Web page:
Many years ago, before everyone had a cell phone, a friend of mine put a little sign next to her landline that read, “Stress is when your gut says no and your mouth says yes.” She did that because she had a hard time saying no to any request. The pressure of having too much to do created so much stress, she couldn’t sleep at night. She eventually learned to say no, but given life in contemporary society, we all have to cope with more and more stress which takes its toll on our heart health.
Think about a typical day in your life. Someone cuts you off on the highway. You drop your favorite mug, and it shatters on the floor. Your dog decides he needs to go out at 1:00 a.m., interrupting your sleep. Maybe you needed to get gas and are now running late for work. You forgot a password, your computer froze up, or your oil light comes on.
All of these can put us into fight or flight anxiety. But there is no one to really fight, and you can’t really run away. The result is stress. Do you react in a calm matter and brush off these awkward, sometimes irritating moments? Or do they frustrate you to the point where you almost hear your heart pounding in your ears?
Small events may feel minor, but depending upon your personality, they could take a more significant toll on your body than you think. Stress does have an impact on our hearts. Did you know that earthquakes and Mondays double the incidence of heart attacks? Are you aware that heart disease kills men three times more than usual in the year following a wife’s death?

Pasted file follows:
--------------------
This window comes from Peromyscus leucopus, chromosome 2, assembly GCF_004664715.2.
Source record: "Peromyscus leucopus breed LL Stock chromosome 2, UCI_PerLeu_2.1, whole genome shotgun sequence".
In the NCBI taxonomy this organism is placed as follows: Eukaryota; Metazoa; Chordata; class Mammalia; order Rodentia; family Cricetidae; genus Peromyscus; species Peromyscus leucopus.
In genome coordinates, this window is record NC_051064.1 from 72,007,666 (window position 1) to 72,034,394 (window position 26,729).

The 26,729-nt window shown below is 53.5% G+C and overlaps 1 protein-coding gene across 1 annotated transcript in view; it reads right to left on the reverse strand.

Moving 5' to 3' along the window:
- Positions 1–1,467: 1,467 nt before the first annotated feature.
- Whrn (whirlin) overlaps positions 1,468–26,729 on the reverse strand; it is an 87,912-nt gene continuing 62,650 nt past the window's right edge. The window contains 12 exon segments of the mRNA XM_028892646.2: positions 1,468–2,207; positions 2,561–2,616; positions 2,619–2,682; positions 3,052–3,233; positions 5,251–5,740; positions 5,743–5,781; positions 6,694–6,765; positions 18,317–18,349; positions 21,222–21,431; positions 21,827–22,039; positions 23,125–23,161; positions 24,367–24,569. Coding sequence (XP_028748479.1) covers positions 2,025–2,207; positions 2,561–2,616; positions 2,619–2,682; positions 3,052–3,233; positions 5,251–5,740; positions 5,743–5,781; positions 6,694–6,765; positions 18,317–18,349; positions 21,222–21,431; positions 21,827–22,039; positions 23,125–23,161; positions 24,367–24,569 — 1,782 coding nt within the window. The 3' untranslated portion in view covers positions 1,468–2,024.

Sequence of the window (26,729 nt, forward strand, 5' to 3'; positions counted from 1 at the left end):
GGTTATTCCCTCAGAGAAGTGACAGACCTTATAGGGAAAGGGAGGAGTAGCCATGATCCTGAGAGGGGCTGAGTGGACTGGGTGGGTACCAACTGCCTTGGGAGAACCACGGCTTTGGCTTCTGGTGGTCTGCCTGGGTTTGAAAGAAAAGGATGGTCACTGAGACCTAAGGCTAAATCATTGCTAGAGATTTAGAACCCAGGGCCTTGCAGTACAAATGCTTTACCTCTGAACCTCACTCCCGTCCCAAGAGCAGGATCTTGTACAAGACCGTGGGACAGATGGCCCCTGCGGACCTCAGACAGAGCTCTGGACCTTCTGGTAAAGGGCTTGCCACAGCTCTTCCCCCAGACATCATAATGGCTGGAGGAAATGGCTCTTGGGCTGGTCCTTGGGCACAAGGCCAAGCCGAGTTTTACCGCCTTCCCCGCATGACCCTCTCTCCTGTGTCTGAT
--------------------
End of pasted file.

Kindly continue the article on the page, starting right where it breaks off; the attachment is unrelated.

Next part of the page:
While stress alone can impact your heart, feeling stress can lead to behaviors that increase your risk of heart disease. Examples are smoking, drinking, binge eating and skipping your regular exercise routine.
But stress is not the only condition that can hurt your heart.
What creates good heart health?
There are five steps you can take to improve your heart health which can reduce your risk of heart disease, all of which encompass lifestyle changes. A lot of people will try to make the changes one at a time, which is a valid approach. But by adopting them piecemeal, there’s a chance you won’t make all the changes. But if you immerse yourself in them all at once, you will find yourself energized and feeling better sooner.
If you see the word “exercise” and shudder, you’re not alone. There are a lot of reasons people have for not exercising, yet it is one of the best ways to reduce stress and improve your heart health. You don’t have to spend hours in a gym. Thirty minutes a day of walking goes a long way to improving your cardio conditioning and muscle tone. If you can do it without looking at your phone the entire time, it’s even better.